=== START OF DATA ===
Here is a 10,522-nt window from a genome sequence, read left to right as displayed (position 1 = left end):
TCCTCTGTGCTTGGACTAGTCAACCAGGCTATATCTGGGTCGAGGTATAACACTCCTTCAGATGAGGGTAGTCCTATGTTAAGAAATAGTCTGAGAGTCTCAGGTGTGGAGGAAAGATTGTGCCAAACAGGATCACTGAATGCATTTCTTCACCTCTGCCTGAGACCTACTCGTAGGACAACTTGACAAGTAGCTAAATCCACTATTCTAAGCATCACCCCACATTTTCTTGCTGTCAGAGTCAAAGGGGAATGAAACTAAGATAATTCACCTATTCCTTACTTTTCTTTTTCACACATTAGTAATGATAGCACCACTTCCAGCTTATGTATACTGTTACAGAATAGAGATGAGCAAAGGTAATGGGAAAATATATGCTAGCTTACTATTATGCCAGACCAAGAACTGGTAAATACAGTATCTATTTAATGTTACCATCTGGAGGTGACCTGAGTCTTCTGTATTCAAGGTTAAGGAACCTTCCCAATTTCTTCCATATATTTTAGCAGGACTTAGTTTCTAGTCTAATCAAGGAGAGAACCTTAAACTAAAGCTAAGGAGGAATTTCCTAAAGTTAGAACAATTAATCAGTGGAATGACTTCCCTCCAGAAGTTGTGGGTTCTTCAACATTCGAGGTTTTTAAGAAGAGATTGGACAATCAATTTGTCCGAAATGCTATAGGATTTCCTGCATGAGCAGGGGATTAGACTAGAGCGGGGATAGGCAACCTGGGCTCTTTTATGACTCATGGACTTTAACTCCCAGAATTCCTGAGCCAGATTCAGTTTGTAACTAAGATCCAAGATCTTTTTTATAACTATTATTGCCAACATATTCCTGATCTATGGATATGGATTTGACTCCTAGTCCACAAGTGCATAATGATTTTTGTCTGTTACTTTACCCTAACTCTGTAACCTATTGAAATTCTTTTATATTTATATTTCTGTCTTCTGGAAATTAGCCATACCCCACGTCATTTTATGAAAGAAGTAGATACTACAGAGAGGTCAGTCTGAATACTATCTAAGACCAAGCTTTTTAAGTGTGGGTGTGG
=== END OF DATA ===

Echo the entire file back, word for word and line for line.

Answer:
Here is a 10,522-nt window from a genome sequence, read left to right as displayed (position 1 = left end):
TCCTCTGTGCTTGGACTAGTCAACCAGGCTATATCTGGGTCGAGGTATAACACTCCTTCAGATGAGGGTAGTCCTATGTTAAGAAATAGTCTGAGAGTCTCAGGTGTGGAGGAAAGATTGTGCCAAACAGGATCACTGAATGCATTTCTTCACCTCTGCCTGAGACCTACTCGTAGGACAACTTGACAAGTAGCTAAATCCACTATTCTAAGCATCACCCCACATTTTCTTGCTGTCAGAGTCAAAGGGGAATGAAACTAAGATAATTCACCTATTCCTTACTTTTCTTTTTCACACATTAGTAATGATAGCACCACTTCCAGCTTATGTATACTGTTACAGAATAGAGATGAGCAAAGGTAATGGGAAAATATATGCTAGCTTACTATTATGCCAGACCAAGAACTGGTAAATACAGTATCTATTTAATGTTACCATCTGGAGGTGACCTGAGTCTTCTGTATTCAAGGTTAAGGAACCTTCCCAATTTCTTCCATATATTTTAGCAGGACTTAGTTTCTAGTCTAATCAAGGAGAGAACCTTAAACTAAAGCTAAGGAGGAATTTCCTAAAGTTAGAACAATTAATCAGTGGAATGACTTCCCTCCAGAAGTTGTGGGTTCTTCAACATTCGAGGTTTTTAAGAAGAGATTGGACAATCAATTTGTCCGAAATGCTATAGGATTTCCTGCATGAGCAGGGGATTAGACTAGAGCGGGGATAGGCAACCTGGGCTCTTTTATGACTCATGGACTTTAACTCCCAGAATTCCTGAGCCAGATTCAGTTTGTAACTAAGATCCAAGATCTTTTTTATAACTATTATTGCCAACATATTCCTGATCTATGGATATGGATTTGACTCCTAGTCCACAAGTGCATAATGATTTTTGTCTGTTACTTTACCCTAACTCTGTAACCTATTGAAATTCTTTTATATTTATATTTCTGTCTTCTGGAAATTAGCCATACCCCACGTCATTTTATGAAAGAAGTAGATACTACAGAGAGGTCAGTCTGAATACTATCTAAGACCAAGCTTTTTAAGTGTGGGTGTGG